Although it was not immediately clear who was responsible for the attack, the Israelis said they had responded by striking two Hezbollah observation posts with tank fire. Hezbollah responded in turn with an anti-tank guided missile attack on an Israeli armored personnel carrier in the northern Israeli town of Avivim, according to a statement from Al Manar, the Hezbollah-owned Lebanese broadcaster.
Hezbollah published footage it said was of the attack, which showed two strikes on an idle military vehicle, leaving it with considerable damage. The Israeli Army said no soldiers were injured. It added that Israeli forces had struck another Hezbollah observation post in response.
As the exchange of fire continued late into the night, two senior Lebanese army officials claimed that Israel had used munitions loaded with white phosphorus, the use of which can be a violation of international law when civilian areas are targeted. The officials spoke on condition of anonymity because they were not authorized to speak to the news media.
Footage posted online showed white puffs trailing white smoke before falling to the ground. A spokesperson for the Israeli Army denied the use of white phosphorus, saying soldiers had deployed only illumination flares.
Global Coalition’s inaction to boost ISIS activity – AANES official
An official of the Autonomous Administration of North and East Syria (AANES) said the stance of the US-led Global Coalition towards the Turkish strikes on northeastern Syria “create the right conditions for increasing the activity of the Islamic State (ISIS).”
Amina Osse, Deputy co-chair of the Executive Council of the AANES, said the actors in the Syrian issue ignored the “unjustified” Turkish attacks.
The AANES contacted officials in the Global Coalition to defeat ISIS, and Russia to report “the scale of the damages inflicted to vital infrastructure facilities that provided services for the community,” Osse stated to the official account of the Executive Council.
Since Oct. 5, Turkey has launched many airstrikes, artillery shells, and drone strikes against 28 infrastructure facilities, 150 residential areas, 34 military sites, including 21 locations of the Syrian government forces, seven farmlands, three factories, a school and a hospital, according to the Monitoring and Documentation Department of North Press.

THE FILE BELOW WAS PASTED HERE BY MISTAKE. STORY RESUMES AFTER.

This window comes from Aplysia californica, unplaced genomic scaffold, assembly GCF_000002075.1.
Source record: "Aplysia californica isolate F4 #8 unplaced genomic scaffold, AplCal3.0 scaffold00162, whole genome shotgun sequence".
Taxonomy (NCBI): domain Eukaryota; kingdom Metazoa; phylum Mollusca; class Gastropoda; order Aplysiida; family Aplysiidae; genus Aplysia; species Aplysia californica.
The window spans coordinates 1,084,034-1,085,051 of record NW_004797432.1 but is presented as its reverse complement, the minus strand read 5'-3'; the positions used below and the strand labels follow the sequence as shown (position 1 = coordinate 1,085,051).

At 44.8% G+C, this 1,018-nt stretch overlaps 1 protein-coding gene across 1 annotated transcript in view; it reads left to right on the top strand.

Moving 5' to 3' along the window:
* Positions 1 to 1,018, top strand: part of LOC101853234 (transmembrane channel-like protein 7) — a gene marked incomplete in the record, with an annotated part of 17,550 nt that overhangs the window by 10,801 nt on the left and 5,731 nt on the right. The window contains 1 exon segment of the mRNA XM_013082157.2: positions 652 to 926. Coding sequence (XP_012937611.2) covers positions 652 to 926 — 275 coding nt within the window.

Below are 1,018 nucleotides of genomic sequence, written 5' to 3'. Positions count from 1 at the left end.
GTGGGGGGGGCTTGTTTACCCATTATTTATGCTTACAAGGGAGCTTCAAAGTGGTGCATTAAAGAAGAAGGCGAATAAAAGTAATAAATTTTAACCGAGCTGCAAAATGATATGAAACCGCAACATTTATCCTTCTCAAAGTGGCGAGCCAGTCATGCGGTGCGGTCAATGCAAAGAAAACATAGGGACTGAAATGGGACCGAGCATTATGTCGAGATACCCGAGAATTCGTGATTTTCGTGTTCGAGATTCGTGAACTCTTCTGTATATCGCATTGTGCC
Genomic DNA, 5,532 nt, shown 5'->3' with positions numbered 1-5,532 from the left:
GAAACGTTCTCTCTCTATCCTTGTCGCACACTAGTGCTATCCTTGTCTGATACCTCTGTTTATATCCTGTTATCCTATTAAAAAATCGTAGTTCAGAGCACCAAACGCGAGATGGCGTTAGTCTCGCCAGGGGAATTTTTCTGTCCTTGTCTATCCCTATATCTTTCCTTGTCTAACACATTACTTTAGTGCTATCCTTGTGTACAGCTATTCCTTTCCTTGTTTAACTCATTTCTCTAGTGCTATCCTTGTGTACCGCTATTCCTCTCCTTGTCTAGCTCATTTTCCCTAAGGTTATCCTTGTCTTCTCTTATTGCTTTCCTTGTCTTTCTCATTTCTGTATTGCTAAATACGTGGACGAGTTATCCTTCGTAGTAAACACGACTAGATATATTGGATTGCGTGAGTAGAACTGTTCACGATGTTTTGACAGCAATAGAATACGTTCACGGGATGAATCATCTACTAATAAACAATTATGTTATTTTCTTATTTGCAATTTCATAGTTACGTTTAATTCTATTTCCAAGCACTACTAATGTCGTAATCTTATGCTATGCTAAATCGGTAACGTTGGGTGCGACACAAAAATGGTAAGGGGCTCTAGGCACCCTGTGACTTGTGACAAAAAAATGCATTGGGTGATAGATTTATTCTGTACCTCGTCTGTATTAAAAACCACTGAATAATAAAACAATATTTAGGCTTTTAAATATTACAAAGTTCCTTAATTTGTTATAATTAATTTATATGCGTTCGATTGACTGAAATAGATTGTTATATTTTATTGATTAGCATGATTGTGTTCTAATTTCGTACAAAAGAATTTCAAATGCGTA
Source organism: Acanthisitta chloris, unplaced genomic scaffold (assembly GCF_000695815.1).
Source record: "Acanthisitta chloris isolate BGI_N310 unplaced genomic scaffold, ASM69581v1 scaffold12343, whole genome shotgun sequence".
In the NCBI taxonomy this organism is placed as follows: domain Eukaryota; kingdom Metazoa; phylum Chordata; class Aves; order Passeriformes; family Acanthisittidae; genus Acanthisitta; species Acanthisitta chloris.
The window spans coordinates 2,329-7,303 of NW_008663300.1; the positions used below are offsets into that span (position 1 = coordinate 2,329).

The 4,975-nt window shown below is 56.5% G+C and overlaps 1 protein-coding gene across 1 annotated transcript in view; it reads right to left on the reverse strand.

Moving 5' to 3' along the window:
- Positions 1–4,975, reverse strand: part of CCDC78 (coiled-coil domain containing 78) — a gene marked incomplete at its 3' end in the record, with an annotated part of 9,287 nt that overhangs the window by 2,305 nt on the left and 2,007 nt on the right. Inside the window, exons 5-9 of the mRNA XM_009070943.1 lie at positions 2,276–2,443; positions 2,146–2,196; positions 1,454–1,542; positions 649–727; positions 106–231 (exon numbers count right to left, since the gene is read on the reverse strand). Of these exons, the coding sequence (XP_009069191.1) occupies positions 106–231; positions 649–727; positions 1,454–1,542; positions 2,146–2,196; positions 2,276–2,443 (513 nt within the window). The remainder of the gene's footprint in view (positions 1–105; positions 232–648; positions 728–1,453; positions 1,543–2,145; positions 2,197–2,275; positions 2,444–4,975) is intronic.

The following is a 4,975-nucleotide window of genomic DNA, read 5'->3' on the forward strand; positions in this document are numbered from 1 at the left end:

The strikes took place following a statement by Turkey’s Minister of Foreign Affairs, Hakan Fidan, in which he threatened to strike a broader range of targets in Syria and Iraq in retaliation for the Ankara attack.
SDF kills 4 Turkish soldiers, 3 SNA militants in Syria’s Hasakah
Syrian Democratic Forces (SDF) stated on Wednesday their forces attacked two Turkish military bases in occupied areas in the countryside of Tel Tamr in Hasakah Governorate, northeastern Syria.
The SDF’s Media Center stated their forces carried out on Tuesday “an operation targeting two bases of the Turkish occupation in the occupied villages of Knehir and Arba’in, Tal Tamir northern countryside.”
The operation resulted in the killing of four Turkish soldiers and three militants from Turkish-backed armed opposition factions, aka the Syrian National Army (SNA) in addition to the injury of several others, the statement added.
So far, the total death toll of Turkish soldiers reached 22 soldiers killed and dozens wounded following operations in response to the Turkish attacks on civilians and vital infrastructure in northeastern Syria, the SDF noted.
Since Oct. 5, Turkey launched many airstrikes, artillery shells, and drone strikes against 28 infrastructure facilities, 150 residential areas, 34 military sites, including 21 locations of the Syrian government forces, seven farmlands, three factories, a school and a hospital, according to the Monitoring and Documentation Department of North Press.
The SDF further added they “will continue to respond to the attacks of the Turkish occupation and its mercenaries, within the framework of their legitimate right to defend and protect their areas and people, a right guaranteed by all international laws and legislation.”